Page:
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We Rule the Night, by Claire Eliza Bartlett

Full disclosure: we are friends who are represented by the same agent, and I got this review copy from passing it around among our agentsibs.


I am entirely sure that I would love this book anyway, even if I’d never heard of Claire Eliza Bartlett before, because it is so full of things I love. The setting is a fantasy world version of WWII-era Russia, which is something I don’t see nearly enough of–and then to make things even better, Claire draws on the real history of the Night Witches to create a group of girl witches–pilots, navigators, and engineers using this setting’s magic to fly missions against the enemy.

Revna is the daughter of a supposed traitor to the Union, a man whose main crime is stealing waste scraps of “living metal” to fashion prosthetic legs for Revna herself. LinnĂ© is the general’s daughter, spending years hiding in a regular regiment as a boy until she gets caught, dedicated to the Union. They find themselves in very different precarious situations within their very different worldviews, that lead to the same flight training, the same missions, the same perils.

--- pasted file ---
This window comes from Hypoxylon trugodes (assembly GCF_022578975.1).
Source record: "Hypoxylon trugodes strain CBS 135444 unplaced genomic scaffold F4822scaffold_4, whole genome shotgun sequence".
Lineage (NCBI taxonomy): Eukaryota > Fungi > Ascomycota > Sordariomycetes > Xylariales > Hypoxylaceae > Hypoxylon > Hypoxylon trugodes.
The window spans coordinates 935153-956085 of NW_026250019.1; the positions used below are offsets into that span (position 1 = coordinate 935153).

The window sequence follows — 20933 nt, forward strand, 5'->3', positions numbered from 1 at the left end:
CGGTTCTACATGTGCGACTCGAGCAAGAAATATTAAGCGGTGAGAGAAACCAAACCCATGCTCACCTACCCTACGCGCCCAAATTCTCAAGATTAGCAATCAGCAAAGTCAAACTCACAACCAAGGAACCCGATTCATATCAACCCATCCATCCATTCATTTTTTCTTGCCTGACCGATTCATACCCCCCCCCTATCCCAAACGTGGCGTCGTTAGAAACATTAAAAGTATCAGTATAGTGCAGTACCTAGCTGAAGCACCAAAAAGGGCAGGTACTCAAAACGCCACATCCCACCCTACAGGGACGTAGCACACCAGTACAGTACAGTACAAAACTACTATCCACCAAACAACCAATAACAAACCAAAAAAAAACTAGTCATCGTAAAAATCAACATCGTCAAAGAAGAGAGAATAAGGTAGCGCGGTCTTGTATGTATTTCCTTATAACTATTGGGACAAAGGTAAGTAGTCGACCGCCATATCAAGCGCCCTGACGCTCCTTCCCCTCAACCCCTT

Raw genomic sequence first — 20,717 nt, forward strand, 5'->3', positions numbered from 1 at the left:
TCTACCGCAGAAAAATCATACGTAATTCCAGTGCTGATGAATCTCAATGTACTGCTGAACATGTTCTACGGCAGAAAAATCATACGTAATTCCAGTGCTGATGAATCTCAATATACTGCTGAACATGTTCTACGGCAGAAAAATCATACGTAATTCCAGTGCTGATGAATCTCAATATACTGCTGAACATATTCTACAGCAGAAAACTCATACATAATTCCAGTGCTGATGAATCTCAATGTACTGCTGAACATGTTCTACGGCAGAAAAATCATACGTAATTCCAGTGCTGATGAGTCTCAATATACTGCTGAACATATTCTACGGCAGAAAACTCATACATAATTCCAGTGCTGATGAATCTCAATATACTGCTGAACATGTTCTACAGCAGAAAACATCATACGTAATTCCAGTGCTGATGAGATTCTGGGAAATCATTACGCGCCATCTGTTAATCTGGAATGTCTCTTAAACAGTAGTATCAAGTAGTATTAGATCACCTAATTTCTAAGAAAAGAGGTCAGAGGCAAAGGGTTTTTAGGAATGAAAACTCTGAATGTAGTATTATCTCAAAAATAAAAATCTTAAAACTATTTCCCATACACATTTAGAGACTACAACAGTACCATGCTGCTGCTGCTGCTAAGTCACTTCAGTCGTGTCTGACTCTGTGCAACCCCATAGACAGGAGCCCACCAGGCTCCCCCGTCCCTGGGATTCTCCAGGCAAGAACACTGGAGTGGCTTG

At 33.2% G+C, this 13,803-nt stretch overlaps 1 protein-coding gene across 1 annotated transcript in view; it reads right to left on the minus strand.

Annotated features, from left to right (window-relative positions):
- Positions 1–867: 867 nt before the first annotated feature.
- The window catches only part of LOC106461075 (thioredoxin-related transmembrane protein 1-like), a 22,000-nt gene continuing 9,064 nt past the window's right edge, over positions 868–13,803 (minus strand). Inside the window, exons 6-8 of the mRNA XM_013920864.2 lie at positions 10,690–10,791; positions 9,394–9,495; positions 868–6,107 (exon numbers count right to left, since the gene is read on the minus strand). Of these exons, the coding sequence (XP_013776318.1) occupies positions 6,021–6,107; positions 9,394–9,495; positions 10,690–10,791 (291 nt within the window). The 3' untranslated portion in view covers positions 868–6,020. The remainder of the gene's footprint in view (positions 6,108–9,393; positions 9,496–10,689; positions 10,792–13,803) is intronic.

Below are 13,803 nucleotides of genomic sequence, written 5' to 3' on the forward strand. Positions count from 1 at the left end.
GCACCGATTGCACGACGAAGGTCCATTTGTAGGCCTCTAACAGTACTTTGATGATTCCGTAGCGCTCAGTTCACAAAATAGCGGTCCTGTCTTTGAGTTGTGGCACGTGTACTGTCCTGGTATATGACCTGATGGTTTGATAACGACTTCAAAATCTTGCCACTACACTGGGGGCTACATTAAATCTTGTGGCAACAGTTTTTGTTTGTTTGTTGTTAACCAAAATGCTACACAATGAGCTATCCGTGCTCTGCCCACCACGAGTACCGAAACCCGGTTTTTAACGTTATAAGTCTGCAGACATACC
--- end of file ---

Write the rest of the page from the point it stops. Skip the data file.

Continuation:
It’s as good as it sounds. It’s better. It’s full of varied and complicated relationships with a morally compromised homeland under siege. Friendships form in all permutations in a war zone: the shallow ones, the easy ones that find their own depth, the treacherous ones, the difficult ones that almost don’t happen at all. Trust, friendship, and making your way through a situation with no clear answers are the heart of this book, and I love it.

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